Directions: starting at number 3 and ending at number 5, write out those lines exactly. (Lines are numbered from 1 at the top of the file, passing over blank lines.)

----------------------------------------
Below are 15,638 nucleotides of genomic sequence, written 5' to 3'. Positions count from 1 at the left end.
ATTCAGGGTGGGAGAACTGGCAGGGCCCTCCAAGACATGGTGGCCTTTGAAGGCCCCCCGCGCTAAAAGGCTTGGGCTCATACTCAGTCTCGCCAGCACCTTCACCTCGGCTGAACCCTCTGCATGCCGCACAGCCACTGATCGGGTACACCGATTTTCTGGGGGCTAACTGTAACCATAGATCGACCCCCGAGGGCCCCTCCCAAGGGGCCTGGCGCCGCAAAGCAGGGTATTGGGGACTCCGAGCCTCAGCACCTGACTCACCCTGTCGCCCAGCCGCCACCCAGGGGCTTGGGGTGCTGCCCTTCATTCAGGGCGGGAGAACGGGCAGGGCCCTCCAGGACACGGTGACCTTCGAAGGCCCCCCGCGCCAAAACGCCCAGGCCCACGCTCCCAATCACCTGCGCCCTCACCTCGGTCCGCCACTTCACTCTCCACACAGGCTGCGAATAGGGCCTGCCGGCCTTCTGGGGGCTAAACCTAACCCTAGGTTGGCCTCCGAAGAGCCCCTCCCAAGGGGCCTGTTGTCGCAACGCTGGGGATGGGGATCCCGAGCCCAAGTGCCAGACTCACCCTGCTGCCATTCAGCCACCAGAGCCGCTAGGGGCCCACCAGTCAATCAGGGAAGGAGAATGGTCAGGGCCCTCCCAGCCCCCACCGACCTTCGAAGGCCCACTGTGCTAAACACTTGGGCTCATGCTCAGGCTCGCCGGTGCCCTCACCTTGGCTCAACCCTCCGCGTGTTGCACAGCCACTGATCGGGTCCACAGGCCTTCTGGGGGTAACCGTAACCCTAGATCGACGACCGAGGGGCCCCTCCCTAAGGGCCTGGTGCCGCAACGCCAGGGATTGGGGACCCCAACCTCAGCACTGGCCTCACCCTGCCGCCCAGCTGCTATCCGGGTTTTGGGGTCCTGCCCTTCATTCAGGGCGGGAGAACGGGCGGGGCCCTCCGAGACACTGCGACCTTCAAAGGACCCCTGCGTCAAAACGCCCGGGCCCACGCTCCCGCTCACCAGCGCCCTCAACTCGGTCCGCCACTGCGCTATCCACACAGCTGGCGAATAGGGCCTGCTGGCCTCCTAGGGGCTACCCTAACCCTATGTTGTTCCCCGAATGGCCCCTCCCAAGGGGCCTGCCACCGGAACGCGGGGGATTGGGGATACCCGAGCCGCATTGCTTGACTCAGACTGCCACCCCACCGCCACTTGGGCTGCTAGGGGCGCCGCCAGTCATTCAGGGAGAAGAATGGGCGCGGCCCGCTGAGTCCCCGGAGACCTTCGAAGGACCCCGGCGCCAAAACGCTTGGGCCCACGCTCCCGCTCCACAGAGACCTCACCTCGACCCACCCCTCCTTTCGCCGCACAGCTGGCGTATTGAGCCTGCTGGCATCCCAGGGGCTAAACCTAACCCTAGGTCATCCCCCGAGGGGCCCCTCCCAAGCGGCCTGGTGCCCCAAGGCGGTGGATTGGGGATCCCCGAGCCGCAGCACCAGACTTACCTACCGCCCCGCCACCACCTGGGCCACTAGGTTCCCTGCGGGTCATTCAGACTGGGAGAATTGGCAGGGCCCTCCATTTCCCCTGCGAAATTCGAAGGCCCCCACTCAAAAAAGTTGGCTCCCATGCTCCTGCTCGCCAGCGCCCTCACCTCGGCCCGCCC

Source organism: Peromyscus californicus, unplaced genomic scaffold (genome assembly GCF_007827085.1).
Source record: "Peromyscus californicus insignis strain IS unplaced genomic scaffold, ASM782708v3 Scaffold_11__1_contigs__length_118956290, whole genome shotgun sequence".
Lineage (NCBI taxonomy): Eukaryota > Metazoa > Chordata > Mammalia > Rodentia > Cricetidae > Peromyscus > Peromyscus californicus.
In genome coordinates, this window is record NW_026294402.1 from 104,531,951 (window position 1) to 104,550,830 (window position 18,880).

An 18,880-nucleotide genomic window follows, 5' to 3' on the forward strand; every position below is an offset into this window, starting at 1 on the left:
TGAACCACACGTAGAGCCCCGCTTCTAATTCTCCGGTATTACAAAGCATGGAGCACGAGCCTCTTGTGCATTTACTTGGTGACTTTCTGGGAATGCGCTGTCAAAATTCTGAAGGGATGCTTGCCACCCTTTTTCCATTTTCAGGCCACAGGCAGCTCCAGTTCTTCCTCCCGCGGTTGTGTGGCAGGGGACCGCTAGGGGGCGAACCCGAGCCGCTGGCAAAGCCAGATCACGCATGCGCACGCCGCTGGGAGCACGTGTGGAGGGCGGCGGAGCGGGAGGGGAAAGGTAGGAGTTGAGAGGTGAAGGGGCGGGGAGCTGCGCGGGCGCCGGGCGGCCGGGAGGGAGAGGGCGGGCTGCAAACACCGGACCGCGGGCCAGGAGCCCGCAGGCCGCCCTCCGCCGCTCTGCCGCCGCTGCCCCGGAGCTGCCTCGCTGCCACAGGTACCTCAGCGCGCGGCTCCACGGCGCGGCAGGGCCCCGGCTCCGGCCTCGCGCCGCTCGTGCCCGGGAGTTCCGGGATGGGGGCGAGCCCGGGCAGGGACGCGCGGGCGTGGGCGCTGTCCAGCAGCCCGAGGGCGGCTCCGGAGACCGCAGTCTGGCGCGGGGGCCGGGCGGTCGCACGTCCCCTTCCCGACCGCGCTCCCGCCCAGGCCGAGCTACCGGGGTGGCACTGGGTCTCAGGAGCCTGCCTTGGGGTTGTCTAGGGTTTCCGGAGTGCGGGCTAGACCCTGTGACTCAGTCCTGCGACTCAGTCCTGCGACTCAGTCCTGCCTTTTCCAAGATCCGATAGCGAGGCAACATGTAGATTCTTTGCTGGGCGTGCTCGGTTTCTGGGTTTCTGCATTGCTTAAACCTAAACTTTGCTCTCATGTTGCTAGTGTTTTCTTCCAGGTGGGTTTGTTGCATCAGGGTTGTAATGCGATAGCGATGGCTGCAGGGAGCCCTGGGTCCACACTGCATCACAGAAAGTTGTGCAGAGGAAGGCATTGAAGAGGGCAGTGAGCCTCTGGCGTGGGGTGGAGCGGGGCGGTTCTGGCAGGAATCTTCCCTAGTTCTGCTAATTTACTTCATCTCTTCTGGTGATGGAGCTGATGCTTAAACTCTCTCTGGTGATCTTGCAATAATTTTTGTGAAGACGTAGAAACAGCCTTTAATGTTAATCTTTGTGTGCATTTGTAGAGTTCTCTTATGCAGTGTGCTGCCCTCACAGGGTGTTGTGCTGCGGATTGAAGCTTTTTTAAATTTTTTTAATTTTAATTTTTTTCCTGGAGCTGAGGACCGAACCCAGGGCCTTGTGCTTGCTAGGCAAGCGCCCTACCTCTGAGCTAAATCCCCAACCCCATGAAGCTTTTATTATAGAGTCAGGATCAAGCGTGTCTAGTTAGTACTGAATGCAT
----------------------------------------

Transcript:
Source organism: Peromyscus californicus, unplaced genomic scaffold (genome assembly GCF_007827085.1).
Source record: "Peromyscus californicus insignis strain IS unplaced genomic scaffold, ASM782708v3 Scaffold_11__1_contigs__length_118956290, whole genome shotgun sequence".
Lineage (NCBI taxonomy): Eukaryota > Metazoa > Chordata > Mammalia > Rodentia > Cricetidae > Peromyscus > Peromyscus californicus.